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Discussion in 'General Discussion' started by bmell, Apr 16, 2018.
This is worth a few minutes of your time. At least I think it is..
The video was interesting to me because I worked in a very similar way for the first 50 years of my career.
I did print onto Cibachrome on a couple occasions (when dye-permanence and fading-resistance over many years was critical) but I normally preferred to shoot Kodak's professional colour-negative stock because of the precise control which the process provided over the colour balance and contrast which I could achieve in my final prints.
I still have my Darkroom (and my large format camera) but I have to admit that they have seen very little use since I finally "went digital" in 2008 when the advent of the Nikon D3 finally made the use of a digital camera viable for my work.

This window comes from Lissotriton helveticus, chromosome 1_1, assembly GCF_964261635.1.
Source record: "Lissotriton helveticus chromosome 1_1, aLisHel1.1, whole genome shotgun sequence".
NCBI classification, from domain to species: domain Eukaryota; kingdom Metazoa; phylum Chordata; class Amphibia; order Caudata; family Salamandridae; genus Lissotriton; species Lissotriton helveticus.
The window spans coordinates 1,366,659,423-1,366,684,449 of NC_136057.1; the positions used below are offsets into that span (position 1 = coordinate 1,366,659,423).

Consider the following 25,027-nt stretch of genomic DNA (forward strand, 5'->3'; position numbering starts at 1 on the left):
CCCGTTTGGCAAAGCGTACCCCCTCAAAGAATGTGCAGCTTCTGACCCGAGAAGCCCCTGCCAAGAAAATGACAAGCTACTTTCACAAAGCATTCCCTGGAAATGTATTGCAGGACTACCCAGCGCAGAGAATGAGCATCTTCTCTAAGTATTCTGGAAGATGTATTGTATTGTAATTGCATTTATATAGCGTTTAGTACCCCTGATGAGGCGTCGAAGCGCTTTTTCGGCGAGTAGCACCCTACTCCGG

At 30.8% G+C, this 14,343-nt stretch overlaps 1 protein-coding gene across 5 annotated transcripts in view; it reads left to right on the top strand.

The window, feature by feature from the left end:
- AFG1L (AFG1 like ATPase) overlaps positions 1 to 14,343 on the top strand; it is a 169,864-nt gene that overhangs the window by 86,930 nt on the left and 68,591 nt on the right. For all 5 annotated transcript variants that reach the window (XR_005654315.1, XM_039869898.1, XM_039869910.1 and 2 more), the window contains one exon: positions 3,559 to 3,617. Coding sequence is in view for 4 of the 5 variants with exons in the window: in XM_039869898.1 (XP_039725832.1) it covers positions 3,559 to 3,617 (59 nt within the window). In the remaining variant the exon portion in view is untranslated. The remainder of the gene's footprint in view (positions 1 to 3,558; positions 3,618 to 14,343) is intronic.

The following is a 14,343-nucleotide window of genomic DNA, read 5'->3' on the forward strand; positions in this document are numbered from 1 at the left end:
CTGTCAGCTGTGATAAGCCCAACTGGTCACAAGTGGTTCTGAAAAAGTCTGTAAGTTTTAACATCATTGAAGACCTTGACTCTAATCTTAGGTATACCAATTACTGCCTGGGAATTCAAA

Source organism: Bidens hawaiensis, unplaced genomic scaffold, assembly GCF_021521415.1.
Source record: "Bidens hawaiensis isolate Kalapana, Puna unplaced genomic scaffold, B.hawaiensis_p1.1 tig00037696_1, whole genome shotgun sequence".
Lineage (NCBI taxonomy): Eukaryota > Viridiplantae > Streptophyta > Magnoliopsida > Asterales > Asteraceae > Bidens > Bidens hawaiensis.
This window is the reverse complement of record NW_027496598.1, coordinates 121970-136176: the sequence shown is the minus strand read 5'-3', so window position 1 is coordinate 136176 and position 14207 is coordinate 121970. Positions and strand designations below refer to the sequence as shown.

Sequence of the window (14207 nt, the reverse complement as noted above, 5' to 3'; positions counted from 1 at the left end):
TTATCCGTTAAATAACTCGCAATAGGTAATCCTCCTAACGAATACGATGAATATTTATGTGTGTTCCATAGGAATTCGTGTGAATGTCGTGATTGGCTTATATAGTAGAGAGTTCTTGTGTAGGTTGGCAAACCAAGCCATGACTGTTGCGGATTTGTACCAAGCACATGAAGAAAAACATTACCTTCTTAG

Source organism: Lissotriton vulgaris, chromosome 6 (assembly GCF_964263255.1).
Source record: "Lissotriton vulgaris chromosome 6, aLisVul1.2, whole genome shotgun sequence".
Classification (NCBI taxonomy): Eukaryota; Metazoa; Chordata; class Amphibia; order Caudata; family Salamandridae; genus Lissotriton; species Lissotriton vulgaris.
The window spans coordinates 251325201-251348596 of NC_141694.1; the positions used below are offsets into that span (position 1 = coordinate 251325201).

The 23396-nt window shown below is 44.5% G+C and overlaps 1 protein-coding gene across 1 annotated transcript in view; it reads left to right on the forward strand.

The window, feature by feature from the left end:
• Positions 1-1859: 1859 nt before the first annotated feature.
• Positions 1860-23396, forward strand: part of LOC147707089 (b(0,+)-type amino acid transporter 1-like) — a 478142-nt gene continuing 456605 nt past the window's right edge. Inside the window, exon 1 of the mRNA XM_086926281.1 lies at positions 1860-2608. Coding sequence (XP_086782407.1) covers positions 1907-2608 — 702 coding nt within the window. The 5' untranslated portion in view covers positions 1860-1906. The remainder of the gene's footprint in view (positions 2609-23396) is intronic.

The experience of shooting, processing film and colour balancing prints for so many years did make my transfer to digitally doing the same thing with software very straightforward and easy.
I had changed over to scanning my colour negatives; processing my scans in Photoshop; and using page-layout software for Press production 20 years before I bought the D3 so the evolution of photography and pre-press technology has been seamless but very exciting.
I am disappointed to hear that the subject of your video intends to hang-up his camera when his supply of Cibachrome is exhausted because exploring the new technologies could prove to be both stimulating and very exciting for him — and should be a very easy transition for someone with his skills and experience.
I only experimented with color in the darkroom. B&W for me because of its simplicity. The thing I like about the youtube video is the complexity and passion for the image. What a great story of a craftsman.